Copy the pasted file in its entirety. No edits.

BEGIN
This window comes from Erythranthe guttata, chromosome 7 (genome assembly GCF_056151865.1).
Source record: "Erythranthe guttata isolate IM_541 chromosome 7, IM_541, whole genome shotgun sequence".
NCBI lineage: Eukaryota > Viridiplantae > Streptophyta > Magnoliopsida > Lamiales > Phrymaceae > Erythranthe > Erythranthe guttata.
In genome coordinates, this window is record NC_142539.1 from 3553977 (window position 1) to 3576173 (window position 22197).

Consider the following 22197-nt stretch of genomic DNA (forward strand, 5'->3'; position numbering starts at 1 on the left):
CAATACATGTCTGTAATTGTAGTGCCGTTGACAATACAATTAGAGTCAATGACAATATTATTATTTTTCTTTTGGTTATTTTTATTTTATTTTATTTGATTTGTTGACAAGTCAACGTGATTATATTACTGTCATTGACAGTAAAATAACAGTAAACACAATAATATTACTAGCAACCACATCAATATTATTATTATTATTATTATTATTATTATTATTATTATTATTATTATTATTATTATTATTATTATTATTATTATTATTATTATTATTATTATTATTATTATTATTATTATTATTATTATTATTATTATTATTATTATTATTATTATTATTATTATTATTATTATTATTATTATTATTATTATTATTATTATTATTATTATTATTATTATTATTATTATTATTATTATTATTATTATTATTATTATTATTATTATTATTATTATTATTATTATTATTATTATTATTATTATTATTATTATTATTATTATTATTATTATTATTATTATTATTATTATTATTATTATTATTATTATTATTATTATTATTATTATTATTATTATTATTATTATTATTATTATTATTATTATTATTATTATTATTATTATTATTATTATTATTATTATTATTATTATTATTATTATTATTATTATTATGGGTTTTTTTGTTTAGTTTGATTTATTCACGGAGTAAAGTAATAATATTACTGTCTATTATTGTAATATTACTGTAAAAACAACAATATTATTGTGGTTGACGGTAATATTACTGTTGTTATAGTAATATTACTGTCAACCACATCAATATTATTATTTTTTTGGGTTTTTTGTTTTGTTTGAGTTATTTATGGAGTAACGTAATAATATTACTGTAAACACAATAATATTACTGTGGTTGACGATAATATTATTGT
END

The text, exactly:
This window comes from Erythranthe guttata, chromosome 7 (genome assembly GCF_056151865.1).
Source record: "Erythranthe guttata isolate IM_541 chromosome 7, IM_541, whole genome shotgun sequence".
NCBI lineage: Eukaryota > Viridiplantae > Streptophyta > Magnoliopsida > Lamiales > Phrymaceae > Erythranthe > Erythranthe guttata.
In genome coordinates, this window is record NC_142539.1 from 3553977 (window position 1) to 3576173 (window position 22197).

Consider the following 22197-nt stretch of genomic DNA (forward strand, 5'->3'; position numbering starts at 1 on the left):
CAATACATGTCTGTAATTGTAGTGCCGTTGACAATACAATTAGAGTCAATGACAATATTATTATTTTTCTTTTGGTTATTTTTATTTTATTTTATTTGATTTGTTGACAAGTCAACGTGATTATATTACTGTCATTGACAGTAAAATAACAGTAAACACAATAATATTACTAGCAACCACATCAATATTATTATTATTATTATTATTATTATTATTATTATTATTATTATTATTATTATTATTATTATTATTATTATTATTATTATTATTATTATTATTATTATTATTATTATTATTATTATTATTATTATTATTATTATTATTATTATTATTATTATTATTATTATTATTATTATTATTATTATTATTATTATTATTATTATTATTATTATTATTATTATTATTATTATTATTATTATTATTATTATTATTATTATTATTATTATTATTATTATTATTATTATTATTATTATTATTATTATTATTATTATTATTATTATTATTATTATTATTATTATTATTATTATTATTATTATTATTATTATTATTATTATTATTATTATTATTATTATTATTATTATTATTATTATTATTATTATTATTATTATTATTATTATTATTATTATTATTATTATTATTATTATTATTATTATTATTATGGGTTTTTTTGTTTAGTTTGATTTATTCACGGAGTAAAGTAATAATATTACTGTCTATTATTGTAATATTACTGTAAAAACAACAATATTATTGTGGTTGACGGTAATATTACTGTTGTTATAGTAATATTACTGTCAACCACATCAATATTATTATTTTTTTGGGTTTTTTGTTTTGTTTGAGTTATTTATGGAGTAACGTAATAATATTACTGTAAACACAATAATATTACTGTGGTTGACGATAATATTATTGT